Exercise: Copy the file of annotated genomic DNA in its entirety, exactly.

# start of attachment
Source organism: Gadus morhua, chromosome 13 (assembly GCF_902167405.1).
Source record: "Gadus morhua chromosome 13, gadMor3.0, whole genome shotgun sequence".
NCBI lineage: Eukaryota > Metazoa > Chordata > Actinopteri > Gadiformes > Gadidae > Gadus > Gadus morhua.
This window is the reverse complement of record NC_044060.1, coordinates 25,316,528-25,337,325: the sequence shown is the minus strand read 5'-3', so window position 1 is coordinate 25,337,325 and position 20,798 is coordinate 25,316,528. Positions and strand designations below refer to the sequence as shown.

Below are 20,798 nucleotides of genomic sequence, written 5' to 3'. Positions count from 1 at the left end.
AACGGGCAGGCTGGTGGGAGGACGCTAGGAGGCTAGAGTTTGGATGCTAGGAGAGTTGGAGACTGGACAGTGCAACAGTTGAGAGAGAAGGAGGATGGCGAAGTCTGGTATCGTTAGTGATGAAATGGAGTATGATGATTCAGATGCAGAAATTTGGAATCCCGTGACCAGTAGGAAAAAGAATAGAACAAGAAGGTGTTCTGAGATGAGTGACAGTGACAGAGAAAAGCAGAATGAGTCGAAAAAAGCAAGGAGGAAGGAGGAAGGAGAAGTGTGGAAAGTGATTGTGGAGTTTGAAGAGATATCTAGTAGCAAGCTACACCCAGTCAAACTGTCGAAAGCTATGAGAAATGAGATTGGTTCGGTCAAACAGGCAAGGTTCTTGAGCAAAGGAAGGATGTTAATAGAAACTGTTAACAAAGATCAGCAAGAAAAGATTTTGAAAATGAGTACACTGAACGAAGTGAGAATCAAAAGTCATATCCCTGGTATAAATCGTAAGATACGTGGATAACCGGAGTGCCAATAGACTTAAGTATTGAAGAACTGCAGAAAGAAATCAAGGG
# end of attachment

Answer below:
Source organism: Gadus morhua, chromosome 13 (assembly GCF_902167405.1).
Source record: "Gadus morhua chromosome 13, gadMor3.0, whole genome shotgun sequence".
NCBI lineage: Eukaryota > Metazoa > Chordata > Actinopteri > Gadiformes > Gadidae > Gadus > Gadus morhua.
This window is the reverse complement of record NC_044060.1, coordinates 25,316,528-25,337,325: the sequence shown is the minus strand read 5'-3', so window position 1 is coordinate 25,337,325 and position 20,798 is coordinate 25,316,528. Positions and strand designations below refer to the sequence as shown.

Below are 20,798 nucleotides of genomic sequence, written 5' to 3'. Positions count from 1 at the left end.
AACGGGCAGGCTGGTGGGAGGACGCTAGGAGGCTAGAGTTTGGATGCTAGGAGAGTTGGAGACTGGACAGTGCAACAGTTGAGAGAGAAGGAGGATGGCGAAGTCTGGTATCGTTAGTGATGAAATGGAGTATGATGATTCAGATGCAGAAATTTGGAATCCCGTGACCAGTAGGAAAAAGAATAGAACAAGAAGGTGTTCTGAGATGAGTGACAGTGACAGAGAAAAGCAGAATGAGTCGAAAAAAGCAAGGAGGAAGGAGGAAGGAGAAGTGTGGAAAGTGATTGTGGAGTTTGAAGAGATATCTAGTAGCAAGCTACACCCAGTCAAACTGTCGAAAGCTATGAGAAATGAGATTGGTTCGGTCAAACAGGCAAGGTTCTTGAGCAAAGGAAGGATGTTAATAGAAACTGTTAACAAAGATCAGCAAGAAAAGATTTTGAAAATGAGTACACTGAACGAAGTGAGAATCAAAAGTCATATCCCTGGTATAAATCGTAAGATACGTGGATAACCGGAGTGCCAATAGACTTAAGTATTGAAGAACTGCAGAAAGAAATCAAGGG